home
RSS
July 27th, 2012
04:34 AM ET

Belief Blog's Morning Speed Read for Friday, July 27

By Laura Koran, CNN

Here's the Belief Blog’s morning rundown of the top faith-angle stories from around the United States and around the world. Click the headlines for the full stories.

From the Blog:

CNN: Evangelist Billy Graham defends Chick-fil-A
Billy Graham, the dean of American evangelists, has once again broken his usual silence on hot-button issues, defending the president of the Chick-fil-A restaurant chain for his opposition to same-sex marriage days after issuing a letter decrying what he sees as the nation's moral decay.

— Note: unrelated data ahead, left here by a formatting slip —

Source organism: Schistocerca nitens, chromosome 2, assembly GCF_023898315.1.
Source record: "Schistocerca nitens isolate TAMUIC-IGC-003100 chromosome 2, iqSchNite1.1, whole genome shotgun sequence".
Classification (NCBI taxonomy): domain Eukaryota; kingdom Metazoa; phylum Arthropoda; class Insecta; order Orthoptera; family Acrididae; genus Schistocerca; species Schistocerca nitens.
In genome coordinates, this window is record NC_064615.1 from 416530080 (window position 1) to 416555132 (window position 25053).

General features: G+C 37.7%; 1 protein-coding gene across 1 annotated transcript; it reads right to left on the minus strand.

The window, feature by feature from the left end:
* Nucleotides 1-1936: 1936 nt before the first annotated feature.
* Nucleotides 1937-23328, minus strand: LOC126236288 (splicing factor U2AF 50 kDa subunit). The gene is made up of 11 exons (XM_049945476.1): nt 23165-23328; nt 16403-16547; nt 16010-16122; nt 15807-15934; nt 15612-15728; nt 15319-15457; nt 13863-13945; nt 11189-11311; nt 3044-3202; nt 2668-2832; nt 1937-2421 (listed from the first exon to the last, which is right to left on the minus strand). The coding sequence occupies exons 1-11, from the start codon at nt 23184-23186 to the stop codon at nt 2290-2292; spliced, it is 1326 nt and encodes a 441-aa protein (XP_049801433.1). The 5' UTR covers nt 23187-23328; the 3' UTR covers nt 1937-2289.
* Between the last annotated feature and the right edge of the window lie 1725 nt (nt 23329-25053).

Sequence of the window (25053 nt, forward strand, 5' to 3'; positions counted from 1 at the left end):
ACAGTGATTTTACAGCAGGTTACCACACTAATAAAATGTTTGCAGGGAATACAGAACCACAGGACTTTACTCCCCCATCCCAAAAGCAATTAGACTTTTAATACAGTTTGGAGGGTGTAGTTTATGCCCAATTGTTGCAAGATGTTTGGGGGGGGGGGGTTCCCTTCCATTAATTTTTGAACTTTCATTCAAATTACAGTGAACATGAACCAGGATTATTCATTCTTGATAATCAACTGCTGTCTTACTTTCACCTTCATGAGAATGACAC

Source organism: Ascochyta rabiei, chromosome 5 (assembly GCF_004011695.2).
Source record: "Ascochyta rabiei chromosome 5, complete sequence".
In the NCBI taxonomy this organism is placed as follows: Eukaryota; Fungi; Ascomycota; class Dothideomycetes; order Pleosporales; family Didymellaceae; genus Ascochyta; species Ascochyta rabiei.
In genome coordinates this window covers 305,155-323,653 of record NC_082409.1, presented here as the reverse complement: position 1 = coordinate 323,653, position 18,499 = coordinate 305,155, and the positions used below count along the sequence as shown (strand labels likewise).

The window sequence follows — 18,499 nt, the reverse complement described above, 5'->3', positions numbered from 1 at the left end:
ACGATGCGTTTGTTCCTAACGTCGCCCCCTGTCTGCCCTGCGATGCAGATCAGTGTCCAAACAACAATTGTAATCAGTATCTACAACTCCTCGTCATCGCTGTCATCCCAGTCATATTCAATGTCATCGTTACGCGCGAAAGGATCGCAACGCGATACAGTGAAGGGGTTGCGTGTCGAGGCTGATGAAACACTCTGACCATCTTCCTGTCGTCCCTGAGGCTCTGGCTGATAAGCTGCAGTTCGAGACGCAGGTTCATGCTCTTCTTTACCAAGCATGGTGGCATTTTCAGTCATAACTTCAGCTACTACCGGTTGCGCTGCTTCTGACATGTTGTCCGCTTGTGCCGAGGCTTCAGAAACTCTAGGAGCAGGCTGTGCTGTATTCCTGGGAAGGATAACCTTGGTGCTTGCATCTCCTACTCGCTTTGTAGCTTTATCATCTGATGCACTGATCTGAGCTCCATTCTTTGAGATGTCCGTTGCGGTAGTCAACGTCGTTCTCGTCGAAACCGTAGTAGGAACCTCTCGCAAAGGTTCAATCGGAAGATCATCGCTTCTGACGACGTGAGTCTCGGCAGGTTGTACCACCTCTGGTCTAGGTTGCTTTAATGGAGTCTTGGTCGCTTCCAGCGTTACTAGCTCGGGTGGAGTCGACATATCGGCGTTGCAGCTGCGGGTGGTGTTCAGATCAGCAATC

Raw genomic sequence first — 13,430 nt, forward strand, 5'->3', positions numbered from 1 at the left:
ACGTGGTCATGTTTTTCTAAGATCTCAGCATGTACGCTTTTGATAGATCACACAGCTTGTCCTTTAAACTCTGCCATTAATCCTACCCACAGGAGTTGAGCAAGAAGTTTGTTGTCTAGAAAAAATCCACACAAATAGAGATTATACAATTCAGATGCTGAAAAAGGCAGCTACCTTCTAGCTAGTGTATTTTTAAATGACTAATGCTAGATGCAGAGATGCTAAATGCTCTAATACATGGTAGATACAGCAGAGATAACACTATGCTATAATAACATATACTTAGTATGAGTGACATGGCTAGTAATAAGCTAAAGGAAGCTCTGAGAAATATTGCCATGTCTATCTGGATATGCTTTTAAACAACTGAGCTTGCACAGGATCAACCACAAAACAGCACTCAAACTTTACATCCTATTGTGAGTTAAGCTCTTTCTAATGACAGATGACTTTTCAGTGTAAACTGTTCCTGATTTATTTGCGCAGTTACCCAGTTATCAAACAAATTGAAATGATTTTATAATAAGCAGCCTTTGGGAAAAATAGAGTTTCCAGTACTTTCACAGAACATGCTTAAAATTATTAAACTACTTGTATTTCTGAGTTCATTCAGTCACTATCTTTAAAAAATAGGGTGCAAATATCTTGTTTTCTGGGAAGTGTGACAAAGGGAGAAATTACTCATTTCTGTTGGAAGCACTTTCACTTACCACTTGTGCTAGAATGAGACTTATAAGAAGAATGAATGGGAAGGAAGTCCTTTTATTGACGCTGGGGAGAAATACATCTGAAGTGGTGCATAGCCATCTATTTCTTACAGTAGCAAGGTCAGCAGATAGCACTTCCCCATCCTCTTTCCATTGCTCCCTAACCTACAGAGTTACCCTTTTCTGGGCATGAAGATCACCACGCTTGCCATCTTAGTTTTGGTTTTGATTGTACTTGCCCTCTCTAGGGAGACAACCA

CNN: Pew: Many Americans don't know religion of either presidential candidate
Americans have limited knowledge of the presidential candidates’ religious faith, but their concerns about the candidates’ respective religious beliefs are unlikely to play a major role in the 2012 race, according to a Pew survey released Thursday.

CNN: Survey: Among black, Hispanic Americans, complexity reigns on abortion issue
A large majority of black and Hispanic Americans identify as both “pro-life” and “pro-choice” when it comes to abortion, according to a survey released Thursday. The poll finds that both minority groups are more likely than Americans in general to embrace or to reject both labels.

Tweets of the Day:

Belief on TV:

Enlightening Reads:

The Huffington Post: Michele Bachmann's Muslim Brotherhood Claims Condemned By Catholic Bishops, 41 Other Groups